Outback backpack. Outback backpack. Outback backpack. Is your tongue as tied as ours?
The Outback is kinda tricky to define, because it doesn’t refer to one place in particular. It encompasses all of the vast, uninhabited, remote parts of inland Australia. However, if we were to whittle it down we’d say the Outback is best represented by the dry, desert regions around Central Australia.
For the purposes of this post, the backpack in question is the small daypack you’ll carry with you at all times (in the car, on the bus, bushwalking etc). So it’s the daily essentials, handy things and useful stuff that you’ll want to keep nearby.
It’s ridiculous how useful a sarong or big scarf can be when you’re out in the elements (yes, even for guys). Wrap it around your head to tame long hair on a windy day or keep ears warm when the cold night air sets in. If you’re travelling long distances it can be bunched up and used like a pillow. If the sun starts beating down and you’re feeling the heat, whip off your shorts and tie it around your waist or use it as a quick-drying towel after a dip. It will also help protect your shoulders and neck from the sun without adding a heavy layer.
There’s nothing worse than fiddling around in the dark with one hand while you try to keep a torch steady with the other. A headlamp is handy for those early starts, when you wake up before the sun does and need to get dressed in the dark. If you’re not a morning person you’ll at least have your hands free to make that first, much-needed cup of coffee. Keeping it on your head around the campfire at night means if there’s interesting wildlife about you can switch it on and get a good look instead of fumbling around for your torch.
3. Spare sunnies
The Outback is no place to show off last season’s Prada aviators. Trust us on this one. You should invest in a good quality pair of sunglasses that block out UV rays and have polarised lenses to help cut through the glare. You want to be able to look across the clear, blue water without having to squint. You’ll need a cleaning cloth too, as they’ll get covered in dust. The worst thing that could happen is losing your sunnies, and it happens a LOT. So invest in a spare pair and keep them handy.
4. Insect repellant
You know that old nursery rhyme: “Shoo fly, don’t bother me. We don’t want your company”? Well, you’d be wasting your breath singing it in the Outback because you are outnumbered by flies approximately one trillion to one. They don’t take a hint. But they do hate the smell of insect repellant so you’ll want to stock up. If it’s going to take up too much room in your bag, why not find a “bug buddy” and take it in turns carrying a bottle each day.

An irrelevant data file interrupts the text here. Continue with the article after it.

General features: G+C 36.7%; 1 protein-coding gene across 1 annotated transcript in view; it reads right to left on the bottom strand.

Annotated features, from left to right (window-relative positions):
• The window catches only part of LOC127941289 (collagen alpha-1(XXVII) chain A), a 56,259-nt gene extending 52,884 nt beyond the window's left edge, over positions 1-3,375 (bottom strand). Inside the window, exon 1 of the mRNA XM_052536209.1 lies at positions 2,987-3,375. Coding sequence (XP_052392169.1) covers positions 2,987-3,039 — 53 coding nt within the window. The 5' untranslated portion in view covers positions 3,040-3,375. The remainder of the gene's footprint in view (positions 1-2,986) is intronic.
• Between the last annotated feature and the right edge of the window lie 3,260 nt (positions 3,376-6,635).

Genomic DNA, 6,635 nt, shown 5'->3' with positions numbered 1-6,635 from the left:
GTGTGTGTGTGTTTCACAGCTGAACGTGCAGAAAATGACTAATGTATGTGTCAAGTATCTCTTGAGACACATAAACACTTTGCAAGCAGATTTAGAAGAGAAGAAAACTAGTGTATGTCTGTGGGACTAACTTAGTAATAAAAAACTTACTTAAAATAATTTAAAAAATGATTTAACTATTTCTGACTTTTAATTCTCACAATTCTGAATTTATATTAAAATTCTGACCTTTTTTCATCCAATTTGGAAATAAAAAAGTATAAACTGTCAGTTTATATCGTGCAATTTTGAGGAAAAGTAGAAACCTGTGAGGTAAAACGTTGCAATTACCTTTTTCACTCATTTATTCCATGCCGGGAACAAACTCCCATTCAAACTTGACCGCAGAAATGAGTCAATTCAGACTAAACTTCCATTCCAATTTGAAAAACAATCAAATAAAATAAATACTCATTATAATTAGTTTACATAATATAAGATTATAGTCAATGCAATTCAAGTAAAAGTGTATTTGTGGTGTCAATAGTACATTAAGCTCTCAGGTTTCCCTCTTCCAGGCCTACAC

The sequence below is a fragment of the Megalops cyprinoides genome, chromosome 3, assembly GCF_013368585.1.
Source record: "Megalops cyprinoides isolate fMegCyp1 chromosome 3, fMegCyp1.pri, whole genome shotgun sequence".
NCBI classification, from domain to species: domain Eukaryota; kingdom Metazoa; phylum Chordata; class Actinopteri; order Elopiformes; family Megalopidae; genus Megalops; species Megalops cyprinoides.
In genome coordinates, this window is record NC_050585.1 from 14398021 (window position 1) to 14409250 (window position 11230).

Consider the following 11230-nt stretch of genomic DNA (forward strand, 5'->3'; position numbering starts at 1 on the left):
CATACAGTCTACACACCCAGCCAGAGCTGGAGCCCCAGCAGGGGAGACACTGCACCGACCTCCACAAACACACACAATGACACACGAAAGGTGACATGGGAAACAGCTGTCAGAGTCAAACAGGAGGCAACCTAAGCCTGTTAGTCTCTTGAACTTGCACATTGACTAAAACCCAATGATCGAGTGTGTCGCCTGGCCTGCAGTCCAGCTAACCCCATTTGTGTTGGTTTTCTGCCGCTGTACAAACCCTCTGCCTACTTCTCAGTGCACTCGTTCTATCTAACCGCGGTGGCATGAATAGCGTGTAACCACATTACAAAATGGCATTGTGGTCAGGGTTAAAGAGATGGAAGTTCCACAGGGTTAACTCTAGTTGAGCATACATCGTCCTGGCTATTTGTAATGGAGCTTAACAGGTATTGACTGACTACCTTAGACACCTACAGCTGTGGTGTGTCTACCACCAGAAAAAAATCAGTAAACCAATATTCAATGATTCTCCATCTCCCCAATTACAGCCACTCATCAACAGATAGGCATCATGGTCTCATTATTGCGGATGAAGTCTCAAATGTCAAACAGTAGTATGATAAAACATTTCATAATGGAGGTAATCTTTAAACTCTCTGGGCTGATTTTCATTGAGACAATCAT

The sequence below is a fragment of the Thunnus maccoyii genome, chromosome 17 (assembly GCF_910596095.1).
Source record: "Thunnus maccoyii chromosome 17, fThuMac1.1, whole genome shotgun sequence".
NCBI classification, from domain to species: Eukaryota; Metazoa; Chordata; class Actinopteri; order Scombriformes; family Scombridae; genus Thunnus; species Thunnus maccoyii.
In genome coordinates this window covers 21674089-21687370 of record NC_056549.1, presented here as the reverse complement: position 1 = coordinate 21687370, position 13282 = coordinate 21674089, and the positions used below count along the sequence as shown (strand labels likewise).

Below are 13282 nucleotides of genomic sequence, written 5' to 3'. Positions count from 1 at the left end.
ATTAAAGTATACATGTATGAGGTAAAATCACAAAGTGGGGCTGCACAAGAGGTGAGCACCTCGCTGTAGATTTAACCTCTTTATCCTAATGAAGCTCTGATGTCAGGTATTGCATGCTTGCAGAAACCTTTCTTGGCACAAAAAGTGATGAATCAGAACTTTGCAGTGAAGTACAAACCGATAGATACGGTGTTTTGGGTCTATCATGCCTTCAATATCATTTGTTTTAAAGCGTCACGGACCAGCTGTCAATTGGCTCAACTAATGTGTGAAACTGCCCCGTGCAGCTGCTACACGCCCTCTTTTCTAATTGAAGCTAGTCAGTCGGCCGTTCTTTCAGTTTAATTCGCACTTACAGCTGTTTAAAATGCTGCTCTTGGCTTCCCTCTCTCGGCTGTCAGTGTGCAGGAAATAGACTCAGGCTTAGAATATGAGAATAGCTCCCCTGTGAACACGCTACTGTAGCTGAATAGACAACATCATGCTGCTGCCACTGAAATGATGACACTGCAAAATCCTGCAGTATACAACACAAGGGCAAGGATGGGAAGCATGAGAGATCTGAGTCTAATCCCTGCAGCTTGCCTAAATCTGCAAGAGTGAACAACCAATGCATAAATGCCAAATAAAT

5. Journal and pen
Sure, photos are a great way to capture memories. But sometimes you’ll want to give those moments a little more context. A journal is a great way to gather your thoughts at the end of a long day. You don’t need to be a writer or a poet to express yourself through words, and trust us when we say that the Outback could make a poet out of anyone! Some people like to keep a list of all the different wildlife they’ve seen, others might want to jot down last night’s damper recipe or maybe you simply want to play a game of Tic, Tac, Toe on the bus.
6. Deck of cards
Speaking of bus trips, the ones you’ll take through the Outback will be long. There’s no getting around it. But you didn’t come to Australia because of the short distances between sights. You came to see as much of this big, brown land as possible and that means plenty of travel. A deck of cards is a great way to pass the time, and you get to know more about your fellow travellers in the process.
7. Spare camera battery
Do we need to explain this one? Do not be THAT person. You know the one: sulking, getting mad, getting sad, begging others to “email me that photo when we get home!”. Pack a spare. Always pack a spare.
8. Baby wipes
Dust. Red dust. It gets in everything – eyes, ears, nose and even between your fingers and toes. Baby wipes are a cheap way to give yourself a “bush bath” any time the mood strikes. You will be surprised at how often you’ll just want to give your face a quick once-over to freshen up. This is another occasion where you can take it in turns carrying a packet to share between one or two people each day, so that they aren’t aways taking up room in your daypack.
If you’re the sort of person who “only ever tans” or who doesn’t like “the way sunscreen feels” then a trip to the Outback is not for you. The sun here is harsh. It’s intense. It’s hard to avoid. So you need to wear sunscreen and top it up every few hours, particularly if you’re sweating a lot or planning on a swim. It’s the weird places that need the most attention – back of the knees, tips of the ears and tops of the feet (if you’re wearing sandals). These are the kinds of places that sometimes get overlooked but are very prone to sunburn. Don’t wake up feeling stiff, sore and covered in blisters because it can potentially ruin the trip of a lifetime and is easily avoided.
10. Water bottle
It should go without saying, but we cannot stress enough how important it is to keep water on you at all times. Doesn’t matter if it’s cold, raining or you are so sick of the taste of water that you would chop off your arm for a can of Coke. You should top your water bottle up each time you get off the bus, and make sure the lid is secured properly. Aim to drink around five litres a day, because staying hydrated is key.
Featured image Matthew Kenwrick c/o Flickr